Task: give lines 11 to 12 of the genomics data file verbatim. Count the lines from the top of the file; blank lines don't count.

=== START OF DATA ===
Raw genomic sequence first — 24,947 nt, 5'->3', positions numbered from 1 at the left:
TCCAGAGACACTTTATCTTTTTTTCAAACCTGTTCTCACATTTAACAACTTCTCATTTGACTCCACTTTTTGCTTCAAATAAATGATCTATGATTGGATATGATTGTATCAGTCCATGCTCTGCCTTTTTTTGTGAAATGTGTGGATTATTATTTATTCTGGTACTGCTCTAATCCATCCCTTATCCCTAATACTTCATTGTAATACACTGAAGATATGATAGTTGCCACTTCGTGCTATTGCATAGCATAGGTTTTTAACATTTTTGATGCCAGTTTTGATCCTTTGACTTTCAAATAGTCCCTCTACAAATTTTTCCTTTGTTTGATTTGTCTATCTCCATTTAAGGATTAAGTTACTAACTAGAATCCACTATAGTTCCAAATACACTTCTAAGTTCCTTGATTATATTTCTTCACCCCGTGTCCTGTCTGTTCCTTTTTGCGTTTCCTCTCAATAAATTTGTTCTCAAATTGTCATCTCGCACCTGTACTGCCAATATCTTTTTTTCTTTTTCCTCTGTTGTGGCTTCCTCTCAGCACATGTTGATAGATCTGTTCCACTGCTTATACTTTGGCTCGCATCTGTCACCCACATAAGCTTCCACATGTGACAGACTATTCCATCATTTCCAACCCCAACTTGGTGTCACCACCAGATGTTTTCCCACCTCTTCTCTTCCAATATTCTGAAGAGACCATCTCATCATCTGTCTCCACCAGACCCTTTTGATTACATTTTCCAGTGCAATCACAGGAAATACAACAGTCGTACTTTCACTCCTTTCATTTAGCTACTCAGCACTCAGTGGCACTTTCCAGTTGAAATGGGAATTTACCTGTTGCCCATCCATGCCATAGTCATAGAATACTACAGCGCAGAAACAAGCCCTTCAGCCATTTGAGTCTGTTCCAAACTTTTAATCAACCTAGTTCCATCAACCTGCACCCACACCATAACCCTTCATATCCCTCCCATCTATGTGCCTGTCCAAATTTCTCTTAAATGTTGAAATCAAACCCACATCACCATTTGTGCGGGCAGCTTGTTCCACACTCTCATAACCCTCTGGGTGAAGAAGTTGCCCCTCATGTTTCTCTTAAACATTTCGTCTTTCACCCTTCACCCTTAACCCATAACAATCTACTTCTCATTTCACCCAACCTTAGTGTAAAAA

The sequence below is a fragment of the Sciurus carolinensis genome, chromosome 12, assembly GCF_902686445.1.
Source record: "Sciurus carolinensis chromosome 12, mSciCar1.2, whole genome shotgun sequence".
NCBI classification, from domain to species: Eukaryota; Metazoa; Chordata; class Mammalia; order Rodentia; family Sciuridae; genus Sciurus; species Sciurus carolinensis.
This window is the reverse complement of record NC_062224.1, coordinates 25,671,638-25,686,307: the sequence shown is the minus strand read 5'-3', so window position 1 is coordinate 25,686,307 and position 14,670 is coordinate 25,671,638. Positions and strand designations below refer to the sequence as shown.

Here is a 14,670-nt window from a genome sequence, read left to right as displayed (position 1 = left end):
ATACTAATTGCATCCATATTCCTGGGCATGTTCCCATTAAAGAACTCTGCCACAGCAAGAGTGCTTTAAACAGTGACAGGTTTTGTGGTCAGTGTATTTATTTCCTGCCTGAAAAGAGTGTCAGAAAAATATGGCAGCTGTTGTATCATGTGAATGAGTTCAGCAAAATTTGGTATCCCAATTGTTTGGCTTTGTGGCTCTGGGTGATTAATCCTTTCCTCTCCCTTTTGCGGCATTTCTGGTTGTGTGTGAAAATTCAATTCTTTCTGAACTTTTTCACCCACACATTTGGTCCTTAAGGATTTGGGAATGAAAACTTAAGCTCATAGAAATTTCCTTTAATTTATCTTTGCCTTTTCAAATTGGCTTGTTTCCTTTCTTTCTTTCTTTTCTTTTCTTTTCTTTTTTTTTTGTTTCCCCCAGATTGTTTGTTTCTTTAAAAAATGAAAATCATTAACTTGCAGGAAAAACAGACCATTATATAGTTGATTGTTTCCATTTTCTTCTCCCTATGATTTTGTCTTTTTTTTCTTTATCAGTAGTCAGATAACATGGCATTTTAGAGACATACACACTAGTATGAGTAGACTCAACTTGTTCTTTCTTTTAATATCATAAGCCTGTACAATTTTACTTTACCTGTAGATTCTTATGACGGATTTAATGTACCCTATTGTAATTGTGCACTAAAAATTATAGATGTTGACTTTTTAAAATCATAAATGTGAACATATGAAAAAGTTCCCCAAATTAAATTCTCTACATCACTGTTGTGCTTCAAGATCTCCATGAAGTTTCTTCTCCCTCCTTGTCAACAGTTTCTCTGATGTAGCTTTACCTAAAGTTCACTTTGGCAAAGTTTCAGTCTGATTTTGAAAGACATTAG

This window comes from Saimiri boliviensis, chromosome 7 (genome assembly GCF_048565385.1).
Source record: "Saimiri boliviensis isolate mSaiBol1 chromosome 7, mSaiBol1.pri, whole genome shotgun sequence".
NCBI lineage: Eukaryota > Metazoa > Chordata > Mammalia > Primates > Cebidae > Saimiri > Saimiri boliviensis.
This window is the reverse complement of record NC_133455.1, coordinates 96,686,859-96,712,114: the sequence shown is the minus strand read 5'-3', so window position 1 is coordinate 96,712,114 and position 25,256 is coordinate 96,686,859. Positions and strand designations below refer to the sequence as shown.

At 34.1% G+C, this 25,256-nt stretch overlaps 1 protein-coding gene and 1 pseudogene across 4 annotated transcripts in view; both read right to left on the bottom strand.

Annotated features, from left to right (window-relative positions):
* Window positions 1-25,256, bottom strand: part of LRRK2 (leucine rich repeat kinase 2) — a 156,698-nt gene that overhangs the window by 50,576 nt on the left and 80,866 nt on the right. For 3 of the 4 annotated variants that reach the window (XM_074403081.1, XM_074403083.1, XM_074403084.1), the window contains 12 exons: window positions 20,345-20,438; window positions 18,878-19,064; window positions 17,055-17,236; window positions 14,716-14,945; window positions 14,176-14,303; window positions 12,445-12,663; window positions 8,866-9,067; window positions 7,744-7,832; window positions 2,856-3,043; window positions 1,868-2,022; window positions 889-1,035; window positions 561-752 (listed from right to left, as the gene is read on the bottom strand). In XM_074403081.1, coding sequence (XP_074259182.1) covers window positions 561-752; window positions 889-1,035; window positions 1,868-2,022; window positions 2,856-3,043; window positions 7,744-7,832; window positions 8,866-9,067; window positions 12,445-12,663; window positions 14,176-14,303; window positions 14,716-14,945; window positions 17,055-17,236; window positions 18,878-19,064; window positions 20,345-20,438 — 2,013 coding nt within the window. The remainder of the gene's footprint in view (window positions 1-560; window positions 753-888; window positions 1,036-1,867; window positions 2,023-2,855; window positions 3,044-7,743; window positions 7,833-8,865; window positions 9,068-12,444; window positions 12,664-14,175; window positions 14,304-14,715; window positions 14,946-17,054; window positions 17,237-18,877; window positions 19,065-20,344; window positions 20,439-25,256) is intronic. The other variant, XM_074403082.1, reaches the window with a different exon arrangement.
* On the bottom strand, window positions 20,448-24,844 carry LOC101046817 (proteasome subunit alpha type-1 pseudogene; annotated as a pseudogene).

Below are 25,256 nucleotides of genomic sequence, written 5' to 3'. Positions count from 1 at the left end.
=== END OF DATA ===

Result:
NCBI lineage: Eukaryota > Metazoa > Chordata > Mammalia > Primates > Cebidae > Saimiri > Saimiri boliviensis.
This window is the reverse complement of record NC_133455.1, coordinates 96,686,859-96,712,114: the sequence shown is the minus strand read 5'-3', so window position 1 is coordinate 96,712,114 and position 25,256 is coordinate 96,686,859. Positions and strand designations below refer to the sequence as shown.